This isn't true in the peace category. I think we can all point to specific parts of the world where people are suffering, and exactly what's going on there to make this so. That being the case, why aren't we setting concrete, measurable goals in advance, with prizes to motivate people. Why wait for future Matt Peters and Greg Mortensons to have an epiphany; why not an epiphany catalyst fund?

A new Nobel - call it the X Prize of progress in human welfare - might work like this.

- Specific prizes would be set in advance, after lengthy consideration of rough cost, possibility, and time frame.

- Prize terms would be incrementally measurable solutions to local, measurable, concrete effects. There will be no debate over whether a winner or winners deserve(s) it, because the result will be concrete. No "help the children of Africa"; more like "80% literacy in Zambia by 2020", with staggered decreases for
every percent lower than that. (Or, "twenty million for a five percent increase in literacy in Zambia by 2020, and five million more for every percent increase above that")

- There will be standing conditions for all the prizes. You can't finance your operation leading up to the prize by stripping a place of natural resources; activities will be audited prior to avoiding the prize to root out corruption. The prize committee will establish how it will measure the achievement and include it along with each new prize announcement.

- On the other hand, the award can be distributed however the winners wanted - including to stakeholders. If you can think of a way to get Somalian warlords to establish a lasting government by paying them off in installments, fine.

- The prize committee would be happy to offer help to contenders who don't have the capital to begin the work (that's all of them) by linking them to whatever NGOs or multinational resources are already out there.

- The prize money would be private, and of course, bigger than the Nobel (I'm looking at you, Buffett and Gates and Soros). Start the endowment and announce a bunch of long-term (but still concrete) goals to allow it to compound.


- Lots of people with money want to make the world a better place but don't want to go to Sudan to make it happen. This outsources the work.

- Target governments might complain to the traditional interfering villains (the US, NATO, EU) - let them. They'll have to come into the light of day in an international forum like the UN to complain that evil imperialists are forcing their people to have clean water, literacy and open elections, and the governments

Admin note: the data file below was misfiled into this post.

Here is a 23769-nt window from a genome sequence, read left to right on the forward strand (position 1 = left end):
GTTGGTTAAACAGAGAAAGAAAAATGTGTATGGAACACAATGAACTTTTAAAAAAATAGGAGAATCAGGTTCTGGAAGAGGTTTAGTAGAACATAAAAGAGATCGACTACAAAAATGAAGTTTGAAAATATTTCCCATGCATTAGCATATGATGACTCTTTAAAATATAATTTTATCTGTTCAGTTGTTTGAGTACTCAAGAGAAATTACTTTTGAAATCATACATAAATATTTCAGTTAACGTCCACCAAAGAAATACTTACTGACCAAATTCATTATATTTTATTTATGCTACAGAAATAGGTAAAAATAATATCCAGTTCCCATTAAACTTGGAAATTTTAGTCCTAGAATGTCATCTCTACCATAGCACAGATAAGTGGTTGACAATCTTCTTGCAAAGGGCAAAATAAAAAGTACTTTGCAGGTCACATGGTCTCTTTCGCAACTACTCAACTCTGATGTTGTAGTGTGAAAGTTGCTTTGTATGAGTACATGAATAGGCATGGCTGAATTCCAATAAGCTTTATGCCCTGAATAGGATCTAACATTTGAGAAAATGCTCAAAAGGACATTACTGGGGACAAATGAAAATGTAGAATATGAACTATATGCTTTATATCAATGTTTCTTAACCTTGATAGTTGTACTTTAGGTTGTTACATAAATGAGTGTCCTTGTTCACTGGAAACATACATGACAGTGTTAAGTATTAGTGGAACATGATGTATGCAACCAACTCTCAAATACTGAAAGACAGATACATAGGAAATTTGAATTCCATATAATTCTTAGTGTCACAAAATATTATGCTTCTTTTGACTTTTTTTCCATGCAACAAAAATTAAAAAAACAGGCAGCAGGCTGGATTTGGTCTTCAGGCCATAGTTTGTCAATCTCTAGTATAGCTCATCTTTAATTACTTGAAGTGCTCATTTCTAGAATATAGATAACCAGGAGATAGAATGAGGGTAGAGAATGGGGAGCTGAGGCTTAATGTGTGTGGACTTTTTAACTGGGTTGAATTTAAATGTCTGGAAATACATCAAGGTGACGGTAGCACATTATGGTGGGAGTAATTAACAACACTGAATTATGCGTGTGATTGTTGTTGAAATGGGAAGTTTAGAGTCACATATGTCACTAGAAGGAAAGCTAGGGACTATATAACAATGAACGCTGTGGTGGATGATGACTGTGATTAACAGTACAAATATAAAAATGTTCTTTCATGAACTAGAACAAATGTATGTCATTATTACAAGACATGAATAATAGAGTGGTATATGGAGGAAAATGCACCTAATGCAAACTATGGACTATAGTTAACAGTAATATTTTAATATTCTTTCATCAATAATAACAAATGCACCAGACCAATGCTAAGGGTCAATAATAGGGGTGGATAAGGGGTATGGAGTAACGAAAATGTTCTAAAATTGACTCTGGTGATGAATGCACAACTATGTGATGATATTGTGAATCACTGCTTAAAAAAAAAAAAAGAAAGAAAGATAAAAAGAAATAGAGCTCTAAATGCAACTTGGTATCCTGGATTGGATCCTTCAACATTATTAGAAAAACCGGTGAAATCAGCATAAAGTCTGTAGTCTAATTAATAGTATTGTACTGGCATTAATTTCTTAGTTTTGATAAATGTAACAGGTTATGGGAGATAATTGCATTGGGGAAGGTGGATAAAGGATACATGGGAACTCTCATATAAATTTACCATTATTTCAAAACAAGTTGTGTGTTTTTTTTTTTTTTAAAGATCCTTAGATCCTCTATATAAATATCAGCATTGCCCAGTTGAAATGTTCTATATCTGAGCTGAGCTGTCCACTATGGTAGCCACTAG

hosting the teams competing can always say "we can't do anything; they're private citizens". (Note Iran's efforts against Twitter; embarrassing when you're reduced to fighting your adversaries' companies, as opposed to actually confronting your adversaries.)

Pie in the sky? There are lots of people who want to make the world better, and a lot of money. The pie is getting the endowment set up. Writing the goals and getting applications would be a piece of cake. Encourage grad students. Start small and not overambitious; farm output in a single 10 km by 5 km valley? In a single village? Fine. Look at what has worked before and go do it.

Suggested prize targets to start out:
- Internet Censorship in China Ended by Year X

- Open Elections in China by Year X

- Literacy in [Developing Country] 80% by Year X

- Free Movement of People Between the Koreas by Year X

- Everybody in [fill in fourth-world country] Has Non-Cost-Limiting Access to Clean Water by X

- New Mexico Energy Entirely Green by X As Flagship to Rest of U.S.

- Iran Makes Official Announcement Abandoning Nuclear Weapons Ambitions by date X

- First weapons destroyed in Pakistan and India Nuclear Disarmament by X (note: new study shows that global nuclear winter could occur from Pakistan-India nuclear exchange alone)

- Israel and Palestine: No Troop-Driven Violence for Time Period X

- Iraq or Afghanistan (or Even just Anbar Province or Herat) Self-Governing with Minimal US Troop Presence (I daresay a private group outside the US government would be able to plan for this more effectively than has been done)

Sunday, December 6, 2009

Coastline and Wealth

Curve-fitting doesn't give strong R's; forper capita income (purchasing power parity) vs absolute coastline length or coastline per area, there's no linear relationship > 0.19.

However, average per capita income for the 138 countries I had both coastline and PCI data on $13,562, vs $9,040 for those with no coastline that I had PCI data on. No surprise.

Though Liechtenstein is not included in this analysis, it is one of two doubly-landlocked countries (the other being Uzbekistan); Liechteinstein is typically ranked first in per capita income rankings, so geography is not destiny.